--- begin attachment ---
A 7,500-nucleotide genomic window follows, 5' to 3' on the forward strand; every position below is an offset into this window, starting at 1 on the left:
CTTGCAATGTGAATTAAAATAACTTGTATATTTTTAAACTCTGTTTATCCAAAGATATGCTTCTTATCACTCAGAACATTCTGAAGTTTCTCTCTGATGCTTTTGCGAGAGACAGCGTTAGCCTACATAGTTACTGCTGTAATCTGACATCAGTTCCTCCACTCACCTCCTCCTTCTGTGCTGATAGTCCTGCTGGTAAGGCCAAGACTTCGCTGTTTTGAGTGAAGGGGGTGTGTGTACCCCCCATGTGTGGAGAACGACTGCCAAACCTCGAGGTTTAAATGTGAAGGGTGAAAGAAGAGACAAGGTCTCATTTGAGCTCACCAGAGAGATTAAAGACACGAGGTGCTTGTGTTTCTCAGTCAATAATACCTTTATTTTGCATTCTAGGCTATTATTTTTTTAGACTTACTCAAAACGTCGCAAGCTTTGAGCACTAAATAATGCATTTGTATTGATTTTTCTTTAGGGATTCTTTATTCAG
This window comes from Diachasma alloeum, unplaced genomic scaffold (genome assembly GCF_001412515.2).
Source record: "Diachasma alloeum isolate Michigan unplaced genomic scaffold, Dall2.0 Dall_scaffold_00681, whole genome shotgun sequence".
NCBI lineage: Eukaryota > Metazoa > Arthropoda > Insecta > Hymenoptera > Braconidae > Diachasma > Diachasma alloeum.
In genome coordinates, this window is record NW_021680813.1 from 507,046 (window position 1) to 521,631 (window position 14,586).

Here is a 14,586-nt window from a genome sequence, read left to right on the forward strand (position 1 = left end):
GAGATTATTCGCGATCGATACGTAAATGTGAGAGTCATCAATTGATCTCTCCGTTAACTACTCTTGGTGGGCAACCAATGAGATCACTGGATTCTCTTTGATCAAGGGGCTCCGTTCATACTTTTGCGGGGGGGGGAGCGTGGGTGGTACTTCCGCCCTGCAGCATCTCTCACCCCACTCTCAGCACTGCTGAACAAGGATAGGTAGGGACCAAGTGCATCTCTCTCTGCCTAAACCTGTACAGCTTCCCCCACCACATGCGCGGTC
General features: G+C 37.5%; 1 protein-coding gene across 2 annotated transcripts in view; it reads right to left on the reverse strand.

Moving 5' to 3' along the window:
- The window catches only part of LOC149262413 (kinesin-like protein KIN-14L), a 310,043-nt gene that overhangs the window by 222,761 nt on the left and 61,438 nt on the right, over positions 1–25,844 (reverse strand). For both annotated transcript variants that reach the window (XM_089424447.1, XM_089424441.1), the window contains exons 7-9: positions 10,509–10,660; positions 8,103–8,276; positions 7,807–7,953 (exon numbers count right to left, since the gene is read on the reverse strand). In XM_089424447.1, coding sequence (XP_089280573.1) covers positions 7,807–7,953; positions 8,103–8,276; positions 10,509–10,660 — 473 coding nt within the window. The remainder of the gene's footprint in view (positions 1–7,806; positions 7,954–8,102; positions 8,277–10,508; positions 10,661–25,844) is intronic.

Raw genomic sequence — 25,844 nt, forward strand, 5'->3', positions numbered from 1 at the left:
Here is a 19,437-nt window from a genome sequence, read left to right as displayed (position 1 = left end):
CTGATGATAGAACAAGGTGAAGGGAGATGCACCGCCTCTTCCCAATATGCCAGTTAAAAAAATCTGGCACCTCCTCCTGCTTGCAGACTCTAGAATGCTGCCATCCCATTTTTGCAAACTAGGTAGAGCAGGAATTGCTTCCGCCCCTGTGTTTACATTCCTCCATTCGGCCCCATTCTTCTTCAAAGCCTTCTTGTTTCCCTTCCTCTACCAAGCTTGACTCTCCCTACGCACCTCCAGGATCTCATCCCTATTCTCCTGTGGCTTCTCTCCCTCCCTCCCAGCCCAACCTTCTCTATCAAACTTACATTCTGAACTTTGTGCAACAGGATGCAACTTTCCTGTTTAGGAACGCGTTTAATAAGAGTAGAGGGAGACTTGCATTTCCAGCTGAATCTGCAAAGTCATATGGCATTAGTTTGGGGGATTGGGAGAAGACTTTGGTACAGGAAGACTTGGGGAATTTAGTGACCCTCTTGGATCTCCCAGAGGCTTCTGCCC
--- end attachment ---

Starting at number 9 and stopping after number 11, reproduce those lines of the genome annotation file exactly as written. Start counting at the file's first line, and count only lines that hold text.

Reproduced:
General features: G+C 37.5%; 1 protein-coding gene across 2 annotated transcripts in view; it reads right to left on the reverse strand.

Moving 5' to 3' along the window:
- The window catches only part of LOC149262413 (kinesin-like protein KIN-14L), a 310,043-nt gene that overhangs the window by 222,761 nt on the left and 61,438 nt on the right, over positions 1–25,844 (reverse strand). For both annotated transcript variants that reach the window (XM_089424447.1, XM_089424441.1), the window contains exons 7-9: positions 10,509–10,660; positions 8,103–8,276; positions 7,807–7,953 (exon numbers count right to left, since the gene is read on the reverse strand). In XM_089424447.1, coding sequence (XP_089280573.1) covers positions 7,807–7,953; positions 8,103–8,276; positions 10,509–10,660 — 473 coding nt within the window. The remainder of the gene's footprint in view (positions 1–7,806; positions 7,954–8,102; positions 8,277–10,508; positions 10,661–25,844) is intronic.